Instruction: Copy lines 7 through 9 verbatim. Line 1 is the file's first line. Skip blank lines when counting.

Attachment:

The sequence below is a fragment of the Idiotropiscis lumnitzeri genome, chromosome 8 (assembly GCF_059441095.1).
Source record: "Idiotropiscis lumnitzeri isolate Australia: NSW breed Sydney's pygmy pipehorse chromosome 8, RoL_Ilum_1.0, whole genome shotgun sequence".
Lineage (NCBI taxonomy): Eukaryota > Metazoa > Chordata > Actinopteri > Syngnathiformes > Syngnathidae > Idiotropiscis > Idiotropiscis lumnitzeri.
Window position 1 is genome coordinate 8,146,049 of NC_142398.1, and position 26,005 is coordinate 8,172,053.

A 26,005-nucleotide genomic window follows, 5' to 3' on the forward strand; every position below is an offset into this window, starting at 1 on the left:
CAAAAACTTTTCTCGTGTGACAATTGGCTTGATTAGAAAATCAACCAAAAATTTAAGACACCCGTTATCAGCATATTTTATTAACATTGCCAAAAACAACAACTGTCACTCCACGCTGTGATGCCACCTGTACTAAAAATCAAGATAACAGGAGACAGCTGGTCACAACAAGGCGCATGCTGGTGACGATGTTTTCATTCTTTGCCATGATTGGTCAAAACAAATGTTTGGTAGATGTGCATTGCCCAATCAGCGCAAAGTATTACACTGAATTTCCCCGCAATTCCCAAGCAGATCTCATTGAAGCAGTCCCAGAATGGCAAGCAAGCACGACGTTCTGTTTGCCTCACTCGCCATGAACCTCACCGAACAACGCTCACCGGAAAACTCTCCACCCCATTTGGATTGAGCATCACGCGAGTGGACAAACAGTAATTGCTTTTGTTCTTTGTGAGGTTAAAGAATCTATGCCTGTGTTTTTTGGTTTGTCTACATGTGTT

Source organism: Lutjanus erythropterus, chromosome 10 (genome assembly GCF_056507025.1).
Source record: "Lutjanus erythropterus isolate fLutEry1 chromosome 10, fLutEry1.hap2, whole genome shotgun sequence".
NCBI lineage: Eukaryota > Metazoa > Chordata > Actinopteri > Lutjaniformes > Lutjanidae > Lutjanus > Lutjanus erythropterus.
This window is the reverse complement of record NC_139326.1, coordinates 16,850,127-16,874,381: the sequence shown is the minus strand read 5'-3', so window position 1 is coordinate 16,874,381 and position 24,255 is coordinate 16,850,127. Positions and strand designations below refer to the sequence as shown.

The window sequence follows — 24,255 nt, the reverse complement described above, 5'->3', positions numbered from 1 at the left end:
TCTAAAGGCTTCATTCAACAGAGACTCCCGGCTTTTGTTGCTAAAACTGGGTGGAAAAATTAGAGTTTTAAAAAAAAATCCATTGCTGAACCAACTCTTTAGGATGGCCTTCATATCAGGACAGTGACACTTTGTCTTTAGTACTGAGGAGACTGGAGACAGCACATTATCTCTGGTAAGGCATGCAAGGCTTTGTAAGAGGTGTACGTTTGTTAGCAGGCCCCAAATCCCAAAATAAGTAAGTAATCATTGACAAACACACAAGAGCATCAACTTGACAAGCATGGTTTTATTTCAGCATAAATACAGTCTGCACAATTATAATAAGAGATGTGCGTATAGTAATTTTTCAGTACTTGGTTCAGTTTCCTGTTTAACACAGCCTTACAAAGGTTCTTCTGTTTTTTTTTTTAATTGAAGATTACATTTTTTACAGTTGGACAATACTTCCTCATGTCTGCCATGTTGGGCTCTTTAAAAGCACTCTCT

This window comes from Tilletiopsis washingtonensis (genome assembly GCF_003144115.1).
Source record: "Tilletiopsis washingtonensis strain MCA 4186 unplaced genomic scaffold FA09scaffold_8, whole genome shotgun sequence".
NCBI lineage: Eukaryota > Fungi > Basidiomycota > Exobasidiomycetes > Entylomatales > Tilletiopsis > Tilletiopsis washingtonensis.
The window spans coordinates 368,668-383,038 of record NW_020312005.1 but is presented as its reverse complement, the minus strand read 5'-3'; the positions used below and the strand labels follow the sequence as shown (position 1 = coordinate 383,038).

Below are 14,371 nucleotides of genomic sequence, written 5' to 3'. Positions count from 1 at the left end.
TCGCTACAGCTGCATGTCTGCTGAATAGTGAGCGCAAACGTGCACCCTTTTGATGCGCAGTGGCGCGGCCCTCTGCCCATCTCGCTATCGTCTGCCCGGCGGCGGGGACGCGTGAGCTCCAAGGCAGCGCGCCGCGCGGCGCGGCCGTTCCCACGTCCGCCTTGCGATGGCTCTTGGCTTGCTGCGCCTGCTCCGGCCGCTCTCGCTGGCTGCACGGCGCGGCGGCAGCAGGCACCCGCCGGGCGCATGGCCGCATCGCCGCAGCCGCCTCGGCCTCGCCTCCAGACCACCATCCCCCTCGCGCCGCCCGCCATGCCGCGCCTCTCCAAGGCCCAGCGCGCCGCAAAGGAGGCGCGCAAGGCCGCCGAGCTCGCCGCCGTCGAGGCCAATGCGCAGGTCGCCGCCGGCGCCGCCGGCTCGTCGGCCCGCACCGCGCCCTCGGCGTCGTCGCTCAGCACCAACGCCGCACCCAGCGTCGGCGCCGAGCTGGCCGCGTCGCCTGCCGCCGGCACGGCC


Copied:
Source organism: Lutjanus erythropterus, chromosome 10 (genome assembly GCF_056507025.1).
Source record: "Lutjanus erythropterus isolate fLutEry1 chromosome 10, fLutEry1.hap2, whole genome shotgun sequence".
NCBI lineage: Eukaryota > Metazoa > Chordata > Actinopteri > Lutjaniformes > Lutjanidae > Lutjanus > Lutjanus erythropterus.